I recently heard from a friend back home in Washington that Marge, our neighborhood “Candy Lady”, passed away. Marge was an elderly lady with bright red hair that loved kids; she’d purchase big bags of candy from Costco to give them out for free after school ended. She was cherished in our community and she also had a reputation for her kindness; she would charm neighborhood passerbys with advice, good wishes, and candy!
Marge ended up passing away peacefully in 2009 and her funeral had an enormous showing. A lot of the kids who went to her house many years ago, and had grown up, were present. There were also a lot of younger children present with their parents. Marge’s children were championing donations to the American Cancer Society and a memorial bench in her name. From what I’ve heard, the donation amounts were tremendous. Everyone felt Marge’s love and wanted to give back.
Being kind matters. A lot. Being kind isn’t just pleasant to others, but it has a gradual self-reinforcing power. See this Quora Q/A answer from Charlie Cheever:
It’s not one big thing but a bunch of little things that add up … if you treat people well your whole life, you’ll find yourself with a whole bunch of friends later on in life and it will be a lot easier for you to be successful, whereas if you rip people off or are just unkind, it won’t matter much in the short term but years later, its likely to add up to being lonely and without allies.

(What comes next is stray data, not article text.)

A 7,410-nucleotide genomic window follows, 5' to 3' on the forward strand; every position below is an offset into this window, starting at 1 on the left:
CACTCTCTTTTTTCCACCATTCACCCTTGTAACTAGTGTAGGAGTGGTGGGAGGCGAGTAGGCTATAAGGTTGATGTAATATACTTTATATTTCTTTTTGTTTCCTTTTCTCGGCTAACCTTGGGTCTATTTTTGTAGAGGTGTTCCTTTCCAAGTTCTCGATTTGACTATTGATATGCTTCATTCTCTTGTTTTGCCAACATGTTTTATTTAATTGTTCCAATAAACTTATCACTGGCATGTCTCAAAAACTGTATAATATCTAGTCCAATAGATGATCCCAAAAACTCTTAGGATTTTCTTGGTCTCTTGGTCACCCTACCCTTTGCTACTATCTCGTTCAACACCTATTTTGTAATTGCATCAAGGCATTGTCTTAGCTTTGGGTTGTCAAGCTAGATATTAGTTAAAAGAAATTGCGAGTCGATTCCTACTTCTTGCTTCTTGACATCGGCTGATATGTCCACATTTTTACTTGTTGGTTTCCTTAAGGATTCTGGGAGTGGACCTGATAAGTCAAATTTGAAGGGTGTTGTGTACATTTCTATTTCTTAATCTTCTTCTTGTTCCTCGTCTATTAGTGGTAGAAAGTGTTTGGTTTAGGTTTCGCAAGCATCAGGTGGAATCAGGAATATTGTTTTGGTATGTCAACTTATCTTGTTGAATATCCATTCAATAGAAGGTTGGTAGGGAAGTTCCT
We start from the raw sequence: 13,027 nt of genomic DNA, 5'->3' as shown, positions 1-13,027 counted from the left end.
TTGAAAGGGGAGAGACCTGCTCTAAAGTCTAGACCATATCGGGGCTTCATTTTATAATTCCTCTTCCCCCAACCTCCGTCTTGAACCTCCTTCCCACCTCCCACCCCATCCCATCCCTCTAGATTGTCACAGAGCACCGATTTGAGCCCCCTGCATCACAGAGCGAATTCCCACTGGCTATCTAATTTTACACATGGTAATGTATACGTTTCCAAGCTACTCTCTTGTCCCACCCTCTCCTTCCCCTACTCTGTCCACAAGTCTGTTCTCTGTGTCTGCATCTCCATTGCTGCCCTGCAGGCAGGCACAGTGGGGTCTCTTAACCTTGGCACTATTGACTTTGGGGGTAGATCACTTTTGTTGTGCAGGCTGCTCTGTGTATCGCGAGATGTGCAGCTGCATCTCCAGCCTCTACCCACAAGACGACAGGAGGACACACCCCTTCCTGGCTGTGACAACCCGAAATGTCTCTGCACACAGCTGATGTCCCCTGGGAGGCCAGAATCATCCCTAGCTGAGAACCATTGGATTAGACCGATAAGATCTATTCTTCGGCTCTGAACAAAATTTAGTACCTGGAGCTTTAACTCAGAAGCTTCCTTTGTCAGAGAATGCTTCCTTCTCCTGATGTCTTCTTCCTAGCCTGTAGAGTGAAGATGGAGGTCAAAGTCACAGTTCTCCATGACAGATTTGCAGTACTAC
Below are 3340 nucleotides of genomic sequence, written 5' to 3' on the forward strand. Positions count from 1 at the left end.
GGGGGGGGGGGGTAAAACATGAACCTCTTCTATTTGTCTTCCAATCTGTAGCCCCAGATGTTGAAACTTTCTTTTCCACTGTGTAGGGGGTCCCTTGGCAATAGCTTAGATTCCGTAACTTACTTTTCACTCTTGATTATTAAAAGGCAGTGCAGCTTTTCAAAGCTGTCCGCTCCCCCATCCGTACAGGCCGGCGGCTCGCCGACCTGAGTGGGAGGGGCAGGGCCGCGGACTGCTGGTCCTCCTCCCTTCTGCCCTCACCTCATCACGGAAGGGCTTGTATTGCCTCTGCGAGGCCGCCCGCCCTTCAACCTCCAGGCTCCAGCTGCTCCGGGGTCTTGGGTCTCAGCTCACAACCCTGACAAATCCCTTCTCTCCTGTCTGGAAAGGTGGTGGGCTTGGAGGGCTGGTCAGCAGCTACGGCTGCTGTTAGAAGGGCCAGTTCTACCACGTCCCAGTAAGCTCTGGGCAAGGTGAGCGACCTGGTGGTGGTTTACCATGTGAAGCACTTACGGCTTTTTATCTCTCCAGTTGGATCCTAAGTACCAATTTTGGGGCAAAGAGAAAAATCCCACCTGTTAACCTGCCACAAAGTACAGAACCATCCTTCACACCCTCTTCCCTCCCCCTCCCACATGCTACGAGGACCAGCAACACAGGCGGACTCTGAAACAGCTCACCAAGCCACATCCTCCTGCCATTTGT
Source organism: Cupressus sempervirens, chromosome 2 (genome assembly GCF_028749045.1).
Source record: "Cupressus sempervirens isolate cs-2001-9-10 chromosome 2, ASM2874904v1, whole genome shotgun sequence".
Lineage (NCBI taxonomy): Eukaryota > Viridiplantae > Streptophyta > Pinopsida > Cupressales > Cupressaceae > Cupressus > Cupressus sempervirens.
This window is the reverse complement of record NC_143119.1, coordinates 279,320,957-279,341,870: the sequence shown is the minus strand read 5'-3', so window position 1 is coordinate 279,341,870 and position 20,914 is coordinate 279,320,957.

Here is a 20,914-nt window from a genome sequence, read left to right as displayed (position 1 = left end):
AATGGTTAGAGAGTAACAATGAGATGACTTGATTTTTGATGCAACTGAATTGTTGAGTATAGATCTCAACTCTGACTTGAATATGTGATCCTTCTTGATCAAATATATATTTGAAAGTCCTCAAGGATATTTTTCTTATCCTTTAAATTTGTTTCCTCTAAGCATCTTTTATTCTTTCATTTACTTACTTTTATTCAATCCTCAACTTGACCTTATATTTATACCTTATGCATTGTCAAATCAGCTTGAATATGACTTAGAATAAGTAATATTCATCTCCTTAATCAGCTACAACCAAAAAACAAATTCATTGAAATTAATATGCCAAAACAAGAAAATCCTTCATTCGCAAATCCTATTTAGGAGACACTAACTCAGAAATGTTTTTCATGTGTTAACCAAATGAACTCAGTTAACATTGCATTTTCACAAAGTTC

“Do unto others as you would have them do unto you” isn’t a novel concept but I think the idea of scaling it, continually doing what’s right and creating a snowball effect of allies and goodwill, is pretty cool and inspiring. Perhaps this is now karma actually works - and we’ve been interpreting it all wrong. Karma doesn’t take place from one-off incidents: cheat on your wife and get hit by a car? Nope, what are the odds. But how about twenty years of being an asshole to your family, coworkers, and peers? I’d bet on the negative karma.
I’ve never made a conscious choice towards being perpetually kind to everyone. Not out of maliciousness, but laziness. This changes now, being kind isn’t just worth it because it’s helpful and pleasant for the world, but it may counter-intuitively be in your best interest.
We all have examples of how we can help others in our lives: teachers in high-school can go out of their way to write long and considerate letters to get their students into the best schools. For me personally, being further along in my career, I get a lot of resumes from college or grad school kids looking for jobs at various tech firms. Taking five minutes out of my life to forward a resume can be literally life-changing to an eager student.